This homemade San Marzano pizza sauce recipe is so easy and requires just 3 ingredients. Inspired by the simple, yet delicious Neapolitan pizzas I tried in Italy, it's incredibly fresh, with a hint of sweetness and acidity. The best part? It takes less than 5 minutes to come together, making it the ideal sauce for your next pizza night.
I cannot believe I haven't shared this homemade pizza sauce recipe with you all, yet! It's fresher than any sort of store-bought sauce, and it's SO easy to make. This is my go to recipe that I've been making for years and years, especially as a base for Margherita pizzas. It's a bit thinner than a classic marinara sauce, but not watery.
And if you're looking for a good pizza dough to along with it, I highly recommend my beginner-friendly Roberta's Pizza Dough recipe or intermediate 72 hour cold-fermented pizza dough recipe. For more quick recipes, try out my kale pasta sauce, Carbone's spicy vodka rigatoni, or paneer bhurji sandwiches.
Ingredient Spotlight: What are San Marzano Tomatoes?
There is a lot of hype and confusion around these tomatoes, but I'm here to dispel the myths! San Marzanos are a longer variety of plum tomatoes with low acidity, few seeds, and a rich, concentrated tomato flavor and sweetness.
They are often referred to as the best tomatoes, and according to the AVPN (the True Neapolitan Pizza Association), authentic Neapolitan pizza *must* use San Marzano tomatoes. To qualify as "San Marzano," these tomatoes must follow specific requirements. Here are a few:
- They must grow in the fertile soil around Mount Vesuvius in Campania, Italy.
- Canned tomatoes must contain the real D.O.P certification and be labeled with this designation "Pomodoro S. Marzano dell’Agro Sarnese-Nocerino."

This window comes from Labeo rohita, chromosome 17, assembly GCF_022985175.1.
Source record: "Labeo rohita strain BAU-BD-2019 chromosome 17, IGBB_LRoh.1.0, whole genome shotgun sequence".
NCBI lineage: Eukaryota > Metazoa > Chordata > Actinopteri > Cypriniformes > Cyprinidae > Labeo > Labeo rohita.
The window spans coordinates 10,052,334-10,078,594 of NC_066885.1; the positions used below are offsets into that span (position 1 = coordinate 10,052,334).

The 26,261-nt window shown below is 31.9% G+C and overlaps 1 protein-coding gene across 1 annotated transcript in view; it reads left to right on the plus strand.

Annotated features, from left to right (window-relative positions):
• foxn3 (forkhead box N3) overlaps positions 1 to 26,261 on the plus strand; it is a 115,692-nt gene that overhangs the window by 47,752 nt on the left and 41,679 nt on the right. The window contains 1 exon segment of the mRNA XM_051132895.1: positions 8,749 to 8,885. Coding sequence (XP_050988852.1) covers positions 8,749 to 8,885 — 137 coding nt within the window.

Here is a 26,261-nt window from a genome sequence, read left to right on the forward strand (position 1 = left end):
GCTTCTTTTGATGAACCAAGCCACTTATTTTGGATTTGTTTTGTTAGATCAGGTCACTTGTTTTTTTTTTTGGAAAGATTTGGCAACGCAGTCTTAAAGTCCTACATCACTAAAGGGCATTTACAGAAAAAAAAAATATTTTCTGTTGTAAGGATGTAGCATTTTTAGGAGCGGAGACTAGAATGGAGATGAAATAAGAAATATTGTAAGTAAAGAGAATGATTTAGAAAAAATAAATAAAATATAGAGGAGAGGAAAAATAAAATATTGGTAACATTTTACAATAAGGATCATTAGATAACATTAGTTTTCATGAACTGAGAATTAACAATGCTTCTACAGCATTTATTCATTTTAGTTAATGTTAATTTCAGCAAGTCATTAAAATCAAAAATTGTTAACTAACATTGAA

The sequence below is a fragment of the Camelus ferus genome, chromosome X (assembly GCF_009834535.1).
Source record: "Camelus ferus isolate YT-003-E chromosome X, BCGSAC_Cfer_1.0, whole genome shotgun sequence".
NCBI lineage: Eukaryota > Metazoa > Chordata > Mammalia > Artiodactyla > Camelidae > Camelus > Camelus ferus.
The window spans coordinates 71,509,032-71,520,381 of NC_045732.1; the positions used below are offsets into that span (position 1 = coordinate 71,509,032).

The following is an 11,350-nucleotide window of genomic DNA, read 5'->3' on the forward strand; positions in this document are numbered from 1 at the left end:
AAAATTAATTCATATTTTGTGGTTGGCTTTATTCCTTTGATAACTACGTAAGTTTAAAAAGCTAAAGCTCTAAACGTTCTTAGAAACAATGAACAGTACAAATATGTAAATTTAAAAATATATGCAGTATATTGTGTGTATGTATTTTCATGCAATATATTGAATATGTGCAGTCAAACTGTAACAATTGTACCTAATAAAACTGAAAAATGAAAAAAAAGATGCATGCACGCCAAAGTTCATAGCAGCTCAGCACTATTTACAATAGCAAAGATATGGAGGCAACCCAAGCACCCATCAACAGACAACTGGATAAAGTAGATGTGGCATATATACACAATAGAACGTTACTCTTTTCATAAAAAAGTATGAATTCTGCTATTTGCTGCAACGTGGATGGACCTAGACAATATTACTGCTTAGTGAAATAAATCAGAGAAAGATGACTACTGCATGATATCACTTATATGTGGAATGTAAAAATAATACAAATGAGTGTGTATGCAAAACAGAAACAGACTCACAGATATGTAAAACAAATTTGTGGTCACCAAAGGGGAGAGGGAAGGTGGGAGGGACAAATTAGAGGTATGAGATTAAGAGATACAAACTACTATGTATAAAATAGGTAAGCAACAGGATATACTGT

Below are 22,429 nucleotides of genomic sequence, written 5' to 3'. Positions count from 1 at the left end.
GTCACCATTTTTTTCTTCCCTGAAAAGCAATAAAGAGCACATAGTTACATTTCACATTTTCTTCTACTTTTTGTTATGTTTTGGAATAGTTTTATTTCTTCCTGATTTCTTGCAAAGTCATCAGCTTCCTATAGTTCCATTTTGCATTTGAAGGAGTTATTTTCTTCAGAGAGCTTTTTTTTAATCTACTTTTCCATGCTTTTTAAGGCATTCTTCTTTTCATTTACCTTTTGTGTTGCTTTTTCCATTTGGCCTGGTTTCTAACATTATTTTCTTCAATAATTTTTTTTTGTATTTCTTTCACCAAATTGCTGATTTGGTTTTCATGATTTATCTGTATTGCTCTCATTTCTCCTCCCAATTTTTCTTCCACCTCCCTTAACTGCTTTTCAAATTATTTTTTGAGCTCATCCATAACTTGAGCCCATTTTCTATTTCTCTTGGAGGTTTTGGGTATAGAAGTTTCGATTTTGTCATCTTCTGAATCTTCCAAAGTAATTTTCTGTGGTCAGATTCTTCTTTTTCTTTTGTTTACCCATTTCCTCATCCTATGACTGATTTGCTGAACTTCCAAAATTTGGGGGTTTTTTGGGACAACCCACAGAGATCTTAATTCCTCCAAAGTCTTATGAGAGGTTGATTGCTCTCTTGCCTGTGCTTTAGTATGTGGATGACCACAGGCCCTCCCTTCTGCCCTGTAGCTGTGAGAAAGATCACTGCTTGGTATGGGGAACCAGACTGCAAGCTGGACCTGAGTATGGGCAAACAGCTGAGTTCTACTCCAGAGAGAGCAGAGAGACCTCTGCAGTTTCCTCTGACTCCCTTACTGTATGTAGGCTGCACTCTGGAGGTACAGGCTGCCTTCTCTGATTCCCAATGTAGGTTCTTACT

Shopping Tips: Unfortunately, there are a LOT of products in the grocery store with the label San Marzano that are, not, in fact the real thing. When shopping, I urge you to check the DOP label and designations noted above. Avoid canned products labeled "San Marzano Style", purchase whole-peeled tomatoes only, and go for brands like Gustarosso or Rega.
Substitute: If you're having trouble, I also recommend Bianco diNapoli. They're highly concentrated and sweet tomatoes grown in California. This pizza sauce is made of simple ingredients, so it's important to purchase good quality products when possible.
Extra Virgin Olive Oil: You only need a little bit of olive oil for the sauce, so I recommend going for the good stuff!
Optional Toppings: Authentic Italian pizza sauce often only contains tomatoes, salt, and olive oil, but sometimes you want to change things up a bit! Here are my recommendations:
- Garlic: Add a pinch of garlic powder. Or, grate ½ a garlic clove if you want it punchier.
- Fresh Herbs: like fresh oregano or fresh basil leaves
- Red Pepper Flakes
For the full list of ingredients and their quantities, please refer to the recipe card.
How to Make Pizza Sauce
Step 1 - Strain the tomatoes: Open the can of tomatoes, and use tongs to pull out the whole tomatoes from their juices. Place the drained tomatoes into a large blender cup with olive oil and salt.